Fixing EHRs is Imperative Now

fixing ehr

A well designed and smoothly functioning EHR, with minimal distractions and maximum productivity, is what a provider wants; for a poorly designed EHR, with flaws, jitters, and glitches, will only enslave him.

Technology has long been considered a blessing for humanity for it not only saves us from innumerable hardships and ambiguities but also improves our efficiency and productivity. However, technology can become an even bigger nuisance if it doesn’t work in its intended manner – because of the complexities that one might encounter due to its malfunctioning. EHR systems are a product of progressive improvements in technology and the need for smarter solutions regarding data management. Providers, these days, have so much on their desk that making manual entries of their patients would be the last thing they’d want to do.

doctors discussing on ehr

To keep doctors away from this redundant and burdensome work and let them focus on what they best do i.e., provide requisite health care quality. Health IT experts have devised an automated system of recordkeeping i.e., the EHRs. When Obama announced this system of EHRs, he was adamant that this mechanism would annually save $80 billion of national exchequer, by reducing the need for any paperwork in healthcare, as well as minimizing the likelihood of human errors. However, ten years and $36 billion later, this EHR system is still in the state of a fiasco – one of those occasions when digitalization and the IT revolution didn’t exactly go as intended.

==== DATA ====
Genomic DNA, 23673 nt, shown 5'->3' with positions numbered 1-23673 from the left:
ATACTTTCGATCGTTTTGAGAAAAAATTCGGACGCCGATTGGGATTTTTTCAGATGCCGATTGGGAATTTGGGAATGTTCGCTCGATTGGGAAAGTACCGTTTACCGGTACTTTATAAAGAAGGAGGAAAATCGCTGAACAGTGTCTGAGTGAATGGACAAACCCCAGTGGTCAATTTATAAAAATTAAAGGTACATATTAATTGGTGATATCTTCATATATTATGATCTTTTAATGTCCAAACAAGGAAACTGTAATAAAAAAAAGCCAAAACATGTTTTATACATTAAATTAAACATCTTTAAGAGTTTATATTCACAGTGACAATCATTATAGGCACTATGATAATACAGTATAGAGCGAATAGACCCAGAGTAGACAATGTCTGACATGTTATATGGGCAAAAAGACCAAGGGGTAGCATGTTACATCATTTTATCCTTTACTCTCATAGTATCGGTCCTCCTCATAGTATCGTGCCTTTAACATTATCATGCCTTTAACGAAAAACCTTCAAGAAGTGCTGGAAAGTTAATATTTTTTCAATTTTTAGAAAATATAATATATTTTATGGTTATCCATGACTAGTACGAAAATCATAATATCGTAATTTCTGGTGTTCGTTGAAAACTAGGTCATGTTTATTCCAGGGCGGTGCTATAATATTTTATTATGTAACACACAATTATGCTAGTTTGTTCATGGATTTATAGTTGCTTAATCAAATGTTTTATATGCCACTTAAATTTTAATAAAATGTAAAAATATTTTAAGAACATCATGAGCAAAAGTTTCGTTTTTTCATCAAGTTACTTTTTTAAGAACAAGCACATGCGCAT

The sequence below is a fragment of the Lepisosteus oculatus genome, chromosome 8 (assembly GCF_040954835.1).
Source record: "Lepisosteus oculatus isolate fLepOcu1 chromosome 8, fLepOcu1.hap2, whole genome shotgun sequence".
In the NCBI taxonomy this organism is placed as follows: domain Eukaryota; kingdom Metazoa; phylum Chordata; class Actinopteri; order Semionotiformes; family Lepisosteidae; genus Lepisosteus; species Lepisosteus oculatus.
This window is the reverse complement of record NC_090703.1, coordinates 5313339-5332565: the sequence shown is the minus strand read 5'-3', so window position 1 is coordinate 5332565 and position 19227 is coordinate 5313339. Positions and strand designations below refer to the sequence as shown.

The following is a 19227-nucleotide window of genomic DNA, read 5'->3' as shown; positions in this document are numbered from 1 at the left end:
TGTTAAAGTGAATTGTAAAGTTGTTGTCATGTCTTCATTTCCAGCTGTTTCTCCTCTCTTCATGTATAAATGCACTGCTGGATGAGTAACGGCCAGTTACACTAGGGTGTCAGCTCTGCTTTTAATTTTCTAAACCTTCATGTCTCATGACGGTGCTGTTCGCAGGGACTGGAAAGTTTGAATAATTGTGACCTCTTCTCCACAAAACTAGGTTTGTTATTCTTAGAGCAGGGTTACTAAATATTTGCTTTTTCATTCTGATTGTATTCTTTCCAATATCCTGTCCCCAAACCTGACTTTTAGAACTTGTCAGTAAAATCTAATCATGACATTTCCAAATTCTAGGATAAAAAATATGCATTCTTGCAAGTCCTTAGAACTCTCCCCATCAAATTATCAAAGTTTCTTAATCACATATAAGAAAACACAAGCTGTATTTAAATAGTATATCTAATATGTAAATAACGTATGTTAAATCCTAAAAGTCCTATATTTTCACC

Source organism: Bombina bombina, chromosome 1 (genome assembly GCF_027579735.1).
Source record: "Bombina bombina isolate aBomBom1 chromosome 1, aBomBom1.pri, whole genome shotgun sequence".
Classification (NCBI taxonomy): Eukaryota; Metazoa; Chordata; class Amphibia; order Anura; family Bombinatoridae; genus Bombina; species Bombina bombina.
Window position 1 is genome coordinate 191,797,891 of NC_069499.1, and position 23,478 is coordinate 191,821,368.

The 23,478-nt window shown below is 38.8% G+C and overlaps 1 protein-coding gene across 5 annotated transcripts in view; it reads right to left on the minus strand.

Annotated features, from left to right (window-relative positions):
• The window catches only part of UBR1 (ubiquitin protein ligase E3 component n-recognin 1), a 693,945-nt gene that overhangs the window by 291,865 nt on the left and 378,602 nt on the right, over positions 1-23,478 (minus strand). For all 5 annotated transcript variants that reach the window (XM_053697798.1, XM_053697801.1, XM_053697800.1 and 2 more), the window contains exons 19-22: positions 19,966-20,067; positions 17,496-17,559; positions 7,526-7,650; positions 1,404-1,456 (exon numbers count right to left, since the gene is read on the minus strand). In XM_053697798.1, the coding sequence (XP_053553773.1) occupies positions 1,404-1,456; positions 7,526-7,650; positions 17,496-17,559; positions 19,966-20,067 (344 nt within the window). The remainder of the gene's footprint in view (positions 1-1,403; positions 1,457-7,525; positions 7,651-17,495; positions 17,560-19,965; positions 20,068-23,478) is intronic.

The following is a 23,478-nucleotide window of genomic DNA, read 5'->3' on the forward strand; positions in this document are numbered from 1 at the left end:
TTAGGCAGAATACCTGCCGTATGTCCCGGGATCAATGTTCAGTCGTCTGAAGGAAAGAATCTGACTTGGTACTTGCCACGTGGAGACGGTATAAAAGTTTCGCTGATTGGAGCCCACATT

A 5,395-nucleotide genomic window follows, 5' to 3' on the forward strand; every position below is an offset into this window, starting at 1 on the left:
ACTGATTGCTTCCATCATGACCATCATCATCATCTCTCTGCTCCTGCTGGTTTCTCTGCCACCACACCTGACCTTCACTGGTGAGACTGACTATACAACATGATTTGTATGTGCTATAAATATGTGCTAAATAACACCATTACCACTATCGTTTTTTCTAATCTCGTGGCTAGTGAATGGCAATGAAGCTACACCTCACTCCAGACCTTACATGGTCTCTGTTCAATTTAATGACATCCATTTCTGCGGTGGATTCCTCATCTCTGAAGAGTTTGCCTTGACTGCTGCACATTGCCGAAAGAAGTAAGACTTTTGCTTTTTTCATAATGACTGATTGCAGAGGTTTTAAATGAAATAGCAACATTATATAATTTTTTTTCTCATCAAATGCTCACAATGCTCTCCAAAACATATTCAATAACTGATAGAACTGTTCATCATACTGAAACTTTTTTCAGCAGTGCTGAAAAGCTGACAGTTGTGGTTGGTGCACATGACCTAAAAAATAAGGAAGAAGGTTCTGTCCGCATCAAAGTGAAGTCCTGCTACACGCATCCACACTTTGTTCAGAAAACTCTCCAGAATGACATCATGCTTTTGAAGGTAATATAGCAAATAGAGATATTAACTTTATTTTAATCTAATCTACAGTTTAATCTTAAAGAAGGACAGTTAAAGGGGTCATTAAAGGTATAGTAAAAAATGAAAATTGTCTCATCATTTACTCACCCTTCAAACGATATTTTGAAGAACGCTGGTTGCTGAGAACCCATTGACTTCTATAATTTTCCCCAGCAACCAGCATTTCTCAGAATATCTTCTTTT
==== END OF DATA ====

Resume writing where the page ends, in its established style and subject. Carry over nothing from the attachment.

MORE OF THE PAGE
Read More: Benefits of specialty EHR

Just recently, a coalition of reporters from Fortune Magazine and Kaiser Health News (KHN) conducted an investigation to affirm as to how efficient is the current system of EHRs is and their findings are pretty grim. According to the Fortune-KHN report, EHRs are responsible for thousands of critical, even lethal, errors. EHRs have caused avoidable deaths due to a lack of doctor-patient interactions and are yet to provide any substantial cost cuts to the doctors. One of the most horrific incidents, as quoted by the Fortune-KHN report, took place when a software glitch caused delays in getting patient reports from the lab, which not only postponed the patient’s treatment but also caused her irreversible brain damage – she ultimately died of a brain aneurysm. If this glitch in interoperability hadn’t taken place and doctors had received those lab reports in time, the patient might have been saved from this agonizing atrocity.